A host of former England captains in the commentary box cleared their throats. Andrew Strauss, his immediate predecessor, spoke of the curse of hard hands in his technical tutorial. He suggested Cook was not letting the ball come to him. He was searching for it. Confidence was becoming  an issue.

Geoff Boycott, God in God’s Own County, spoke of the open face of Cook’s bat as if it was a crime against humanity. He praised the planning and execution of modern bowling attacks, who, aware of the batsman’s previous issues with lbws, were happy to tempt him into snicking the ball into the slip cordon.

The talk is of Cook’s stiff front leg, rather than his stiff upper lip. Runs will make it easier for him to captain, and easier for him to live with himself. The batsman who once played the ball wonderfully late, and scored centuries with studied ease, is in there somewhere, most probably in the void between the analyst’s laptop and the labyrinth of his brain.

A captain cannot afford the luxury of constant self-examination, because there are others to worry about. There are decisions to make, a team to shape. The last thing Cook needs is a Punch and Judy Show, with Warne and his equally crass friend Kevin Pietersen pulling the strings.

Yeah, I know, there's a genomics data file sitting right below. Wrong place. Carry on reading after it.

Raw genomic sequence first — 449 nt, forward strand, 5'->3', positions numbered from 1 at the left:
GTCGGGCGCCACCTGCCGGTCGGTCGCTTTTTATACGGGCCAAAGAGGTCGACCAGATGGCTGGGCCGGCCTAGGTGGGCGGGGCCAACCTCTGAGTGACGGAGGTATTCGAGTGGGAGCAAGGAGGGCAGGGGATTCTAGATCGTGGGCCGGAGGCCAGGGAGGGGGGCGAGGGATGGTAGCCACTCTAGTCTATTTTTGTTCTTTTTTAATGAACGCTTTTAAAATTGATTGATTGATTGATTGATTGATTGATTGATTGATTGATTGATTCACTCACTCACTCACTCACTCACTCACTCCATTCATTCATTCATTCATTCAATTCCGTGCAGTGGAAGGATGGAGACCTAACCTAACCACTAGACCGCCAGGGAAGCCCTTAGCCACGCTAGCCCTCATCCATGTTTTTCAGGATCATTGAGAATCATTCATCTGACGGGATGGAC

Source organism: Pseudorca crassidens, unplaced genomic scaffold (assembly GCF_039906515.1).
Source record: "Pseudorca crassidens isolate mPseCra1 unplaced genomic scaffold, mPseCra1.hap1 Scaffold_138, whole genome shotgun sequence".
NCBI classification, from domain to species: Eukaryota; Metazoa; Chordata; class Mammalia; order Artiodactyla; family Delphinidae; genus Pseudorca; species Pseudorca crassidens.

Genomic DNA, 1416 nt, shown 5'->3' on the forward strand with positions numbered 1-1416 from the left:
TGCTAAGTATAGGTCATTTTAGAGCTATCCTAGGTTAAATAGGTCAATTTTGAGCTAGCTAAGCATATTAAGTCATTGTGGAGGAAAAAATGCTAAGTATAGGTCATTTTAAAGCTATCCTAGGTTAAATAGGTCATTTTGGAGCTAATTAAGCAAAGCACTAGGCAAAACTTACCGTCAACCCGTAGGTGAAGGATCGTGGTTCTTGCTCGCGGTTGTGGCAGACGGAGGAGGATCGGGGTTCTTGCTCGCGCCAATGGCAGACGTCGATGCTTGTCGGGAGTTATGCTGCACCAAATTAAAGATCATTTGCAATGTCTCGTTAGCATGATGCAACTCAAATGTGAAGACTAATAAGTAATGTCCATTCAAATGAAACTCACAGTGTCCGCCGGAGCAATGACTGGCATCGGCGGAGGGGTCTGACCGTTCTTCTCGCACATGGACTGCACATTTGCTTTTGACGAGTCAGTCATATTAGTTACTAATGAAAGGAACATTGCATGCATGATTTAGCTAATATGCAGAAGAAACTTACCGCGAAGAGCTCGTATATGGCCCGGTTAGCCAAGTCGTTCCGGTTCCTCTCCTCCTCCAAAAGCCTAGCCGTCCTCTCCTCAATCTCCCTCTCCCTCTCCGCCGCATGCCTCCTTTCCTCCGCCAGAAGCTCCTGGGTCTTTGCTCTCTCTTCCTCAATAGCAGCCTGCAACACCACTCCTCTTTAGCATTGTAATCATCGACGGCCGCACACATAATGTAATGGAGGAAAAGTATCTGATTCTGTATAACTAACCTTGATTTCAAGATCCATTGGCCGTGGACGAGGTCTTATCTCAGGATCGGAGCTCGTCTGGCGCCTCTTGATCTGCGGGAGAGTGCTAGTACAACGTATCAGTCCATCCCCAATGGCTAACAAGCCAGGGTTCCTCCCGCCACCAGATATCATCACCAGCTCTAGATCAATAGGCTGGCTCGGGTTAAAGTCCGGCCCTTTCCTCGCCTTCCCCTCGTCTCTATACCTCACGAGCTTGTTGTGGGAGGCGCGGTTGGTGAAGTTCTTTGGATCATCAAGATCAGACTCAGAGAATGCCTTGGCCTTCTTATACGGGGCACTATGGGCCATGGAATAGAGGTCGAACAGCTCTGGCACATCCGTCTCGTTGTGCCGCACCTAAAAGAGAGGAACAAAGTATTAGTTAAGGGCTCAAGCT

He must envy Robson the simplicity of his ambition, and the luxury of his patience. A boyhood friend of Australian batsman David Warner, the Middlesex opener is attempting to succeed where Nick Compton, Joe Root and Michael Carberry have failed since Strauss’s retirement.

He is compact and understated, as Australian in terms of temperament as tripe and jellied eels. Like Gary Balance, who surprised everyone, including himself, by getting out for 74, he is an accumulator rather than entertainer. It takes all sorts.

Cook (pictured) has been earmarked as the leader of a new generation of players. They are expected to dispel the cynicism accumulated during England’s last cycle of success.

It still seems perverse to consider sacrificing a player in whom England have invested so much, emotionally and strategically. Cook deserves support, but it is essential he reverts to type, and wipes that smug smile off Warne’s face, sooner rather than later.

Have you tried new the Independent Digital Edition apps?
Caption competition
Caption competition
Latest stories from i100
Daily Quiz
Have you tried new the Independent Digital Edition apps?
Independent Dating

By clicking 'Search' you
are agreeing to our
Terms of Use.

Career Services

Day In a Page

HIV pill: Scientists hail discovery of 'game-changer' that cuts the risk of infection among gay men by 86%

Scientists hail daily pill that protects against HIV infection